The number one question I get asked whilst cutting silhouette portraits at events is ‘How did you learn to do that??’ The plain and simple answer is that I learned it all from my wonderfully talented Grandmother, Mary Lou Russell (1928-2009), an established painter and silhouette artist herself for more than fifty years. She was from Kansas, USA and would travel around the annual state fairs cutting silhouettes and charging per portrait. My grandfather, Roy Eugene Russell worked for Phillips petrolium and was stationed in London England for five years with his wife and four children before I was born. Mary Lou had a spell cutting silhouettes of the customers on the shop floor of Selfridges for a while before her husband was sent to work in Norway for the first ten years of my life. We would visit them during the summer holidays and grandma would encourage me to practise silhouette cutting on friends and family after the first one I cut of her at age eight turned out to be not that bad a likeness. I’d always enjoyed drawing people from a very young age so the transition from drawing with a pencil to drawing with scissors was a pretty smooth one.  Who would have thought just how much this simple craft would influence the course of my life in future years?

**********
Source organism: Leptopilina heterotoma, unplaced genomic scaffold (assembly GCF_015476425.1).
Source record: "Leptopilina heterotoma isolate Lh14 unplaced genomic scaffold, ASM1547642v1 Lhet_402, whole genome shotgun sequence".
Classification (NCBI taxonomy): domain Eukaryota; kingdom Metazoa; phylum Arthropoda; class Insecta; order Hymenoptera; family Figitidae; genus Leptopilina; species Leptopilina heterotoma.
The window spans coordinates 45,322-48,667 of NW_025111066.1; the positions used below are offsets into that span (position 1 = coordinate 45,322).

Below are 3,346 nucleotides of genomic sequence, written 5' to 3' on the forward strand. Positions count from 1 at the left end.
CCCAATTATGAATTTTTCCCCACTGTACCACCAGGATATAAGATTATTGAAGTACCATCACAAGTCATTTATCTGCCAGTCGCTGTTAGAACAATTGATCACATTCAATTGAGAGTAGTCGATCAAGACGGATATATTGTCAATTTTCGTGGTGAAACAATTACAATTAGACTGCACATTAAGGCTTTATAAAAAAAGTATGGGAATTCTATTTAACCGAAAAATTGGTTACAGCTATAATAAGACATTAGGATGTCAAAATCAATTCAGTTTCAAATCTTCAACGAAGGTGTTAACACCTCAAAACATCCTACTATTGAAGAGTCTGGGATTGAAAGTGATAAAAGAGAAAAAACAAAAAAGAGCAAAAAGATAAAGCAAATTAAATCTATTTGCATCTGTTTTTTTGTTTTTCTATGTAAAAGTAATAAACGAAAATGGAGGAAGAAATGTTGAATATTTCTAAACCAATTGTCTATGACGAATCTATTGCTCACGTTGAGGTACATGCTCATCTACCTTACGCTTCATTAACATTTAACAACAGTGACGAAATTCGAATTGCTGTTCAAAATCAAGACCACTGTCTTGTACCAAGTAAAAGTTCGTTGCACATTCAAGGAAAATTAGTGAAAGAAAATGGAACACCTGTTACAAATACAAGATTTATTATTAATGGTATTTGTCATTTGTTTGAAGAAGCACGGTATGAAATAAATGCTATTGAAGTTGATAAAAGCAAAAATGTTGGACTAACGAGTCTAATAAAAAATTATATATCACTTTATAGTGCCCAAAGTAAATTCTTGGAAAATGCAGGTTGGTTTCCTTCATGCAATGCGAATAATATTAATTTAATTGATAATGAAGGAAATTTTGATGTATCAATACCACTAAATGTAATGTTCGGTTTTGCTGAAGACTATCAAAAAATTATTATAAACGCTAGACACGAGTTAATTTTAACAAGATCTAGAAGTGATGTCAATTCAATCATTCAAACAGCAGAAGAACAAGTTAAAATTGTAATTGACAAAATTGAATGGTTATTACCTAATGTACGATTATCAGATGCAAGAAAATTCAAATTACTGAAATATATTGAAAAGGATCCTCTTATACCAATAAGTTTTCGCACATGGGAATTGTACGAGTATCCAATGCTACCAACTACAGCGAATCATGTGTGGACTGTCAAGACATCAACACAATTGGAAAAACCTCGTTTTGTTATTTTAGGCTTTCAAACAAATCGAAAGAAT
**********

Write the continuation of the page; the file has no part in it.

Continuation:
My grandparents retired to Indiana USA in 1990 and grandma continued cutting at every given opportunity. They opened a bed and breakfast in their retirement home in Indiana and Mary Lou would cut silhouettes of all the renters and keep a copy of them in the silhouette guest book.


One Response to History

  1. Peggy Wilhite says:

    Mary Lou did all five of us sisters in Madison Indiana at the Arts and Crafts show.Today I treasure her work! I have all of them together in one frame. Since this was done, two of my sisters have died. I am so happy we had this opportunity. Mary Lou was an incredible talent! Hope you can keep it going.

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